Daily Form October 16, 2007

Profit Patterns and Risk Management For Active Traders
Trade successfully without having to be right about the underlying market direction
TUESDAY OCTOBER 16, 2007       06:39 ET

Yesterday’s downbeat session produced two key breakdowns on the sector charts that I like to monitor. Firstly the banking index (^BKX) dropped below the intersection of the 20 and 50 day EMA’s and closed with a 1.7% loss. Citigroup’s earnings contributed to the fall but more worryingly the new bailout fund, the inauspiciously named Master Liquidity Enhancement Conduit or M-LEC, received a lukewarm reaction from many traders.

The fact that the Treasury has warmly welcomed this initiative is double-edged as it suggests that there may have been no alternative but to encourage three of the largest US banks - that are too big to fail - to underwite the troubled asset backed paper market. If this market begins to come further unstuck for any reason there could be quite a lot more to worry about than the woes of sub-prime lenders.

The second break occured in the S&P Retail index (^RLX) which also dropped below the same moving averages as the banking sector.

In overnight trading the Hang Seng Index (^HSI) reversed again to close with a 2% loss after almost penetrating the 30,000 level intraday. This index has traced out a fifty percent trajectory from the mid August lows to today’s intraday high and, as the chart reveals, the index looks to be quite precariously balanced.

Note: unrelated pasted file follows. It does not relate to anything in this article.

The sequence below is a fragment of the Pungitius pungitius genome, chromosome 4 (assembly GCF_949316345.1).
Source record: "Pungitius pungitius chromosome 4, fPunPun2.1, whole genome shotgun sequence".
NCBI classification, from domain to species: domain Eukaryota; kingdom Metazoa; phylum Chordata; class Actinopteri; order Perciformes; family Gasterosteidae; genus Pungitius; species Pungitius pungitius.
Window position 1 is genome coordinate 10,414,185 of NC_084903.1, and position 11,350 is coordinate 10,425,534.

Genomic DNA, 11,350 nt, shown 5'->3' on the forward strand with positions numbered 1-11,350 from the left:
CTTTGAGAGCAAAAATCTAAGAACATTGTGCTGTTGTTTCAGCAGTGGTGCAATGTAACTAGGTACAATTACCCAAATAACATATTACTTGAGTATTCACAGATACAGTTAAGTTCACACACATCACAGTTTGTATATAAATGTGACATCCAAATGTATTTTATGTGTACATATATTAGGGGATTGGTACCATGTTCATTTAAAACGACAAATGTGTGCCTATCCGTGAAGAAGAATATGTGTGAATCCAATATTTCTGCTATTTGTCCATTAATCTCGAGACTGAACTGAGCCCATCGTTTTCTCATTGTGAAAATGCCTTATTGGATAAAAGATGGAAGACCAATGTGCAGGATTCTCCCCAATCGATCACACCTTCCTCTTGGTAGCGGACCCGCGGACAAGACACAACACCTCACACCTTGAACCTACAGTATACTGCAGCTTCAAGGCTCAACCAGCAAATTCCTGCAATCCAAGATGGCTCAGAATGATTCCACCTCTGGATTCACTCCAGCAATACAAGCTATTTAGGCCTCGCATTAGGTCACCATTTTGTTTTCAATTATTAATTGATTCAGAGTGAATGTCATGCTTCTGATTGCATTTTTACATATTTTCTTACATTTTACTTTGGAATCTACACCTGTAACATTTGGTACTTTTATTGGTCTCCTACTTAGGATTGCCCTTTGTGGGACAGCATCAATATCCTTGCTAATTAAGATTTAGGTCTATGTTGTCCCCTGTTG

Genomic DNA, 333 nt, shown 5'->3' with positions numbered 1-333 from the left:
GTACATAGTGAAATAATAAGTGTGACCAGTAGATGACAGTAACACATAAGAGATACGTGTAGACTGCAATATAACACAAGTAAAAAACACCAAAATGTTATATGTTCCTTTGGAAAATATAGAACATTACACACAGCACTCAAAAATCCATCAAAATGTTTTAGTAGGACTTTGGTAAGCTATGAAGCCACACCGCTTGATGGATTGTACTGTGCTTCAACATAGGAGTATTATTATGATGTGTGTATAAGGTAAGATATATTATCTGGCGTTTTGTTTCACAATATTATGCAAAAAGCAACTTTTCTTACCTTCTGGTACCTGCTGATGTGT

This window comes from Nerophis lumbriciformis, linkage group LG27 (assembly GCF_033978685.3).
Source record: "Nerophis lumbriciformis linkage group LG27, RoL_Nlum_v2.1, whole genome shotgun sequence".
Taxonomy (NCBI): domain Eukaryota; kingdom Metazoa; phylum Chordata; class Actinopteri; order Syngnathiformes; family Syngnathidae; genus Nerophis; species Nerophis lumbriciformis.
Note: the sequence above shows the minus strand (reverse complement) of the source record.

The recent action in Bombay and Hong Kong has echoes of the price action of the Nikkei in the late 1980’s but, as was true then, trying to pick the top in these moments of extraordinary euphoria can be quite hazardous to your wealth.


The patterns identified below should be considered as indicative of eventual price direction in forthcoming trading sessions. None of these setups should be seen as specifically opportune for the current trading session.
For full details on time horizons, risk management and hedging techniques please visit http://www.tradewithform.com

LOW  Lowe"s Companies Inc.  

Lowe’s Companies (LOW) broke down yesterday from an unorthodox bear flag pullback pattern that I mentioned recently and it is probable that there is further downside to be explored as the stock may not find real support until the mid August low near $26 is tested.

LAMR  Lamar Advertising Company  

Lamar (LAMR) could be poised to break out of a bull flag formation.

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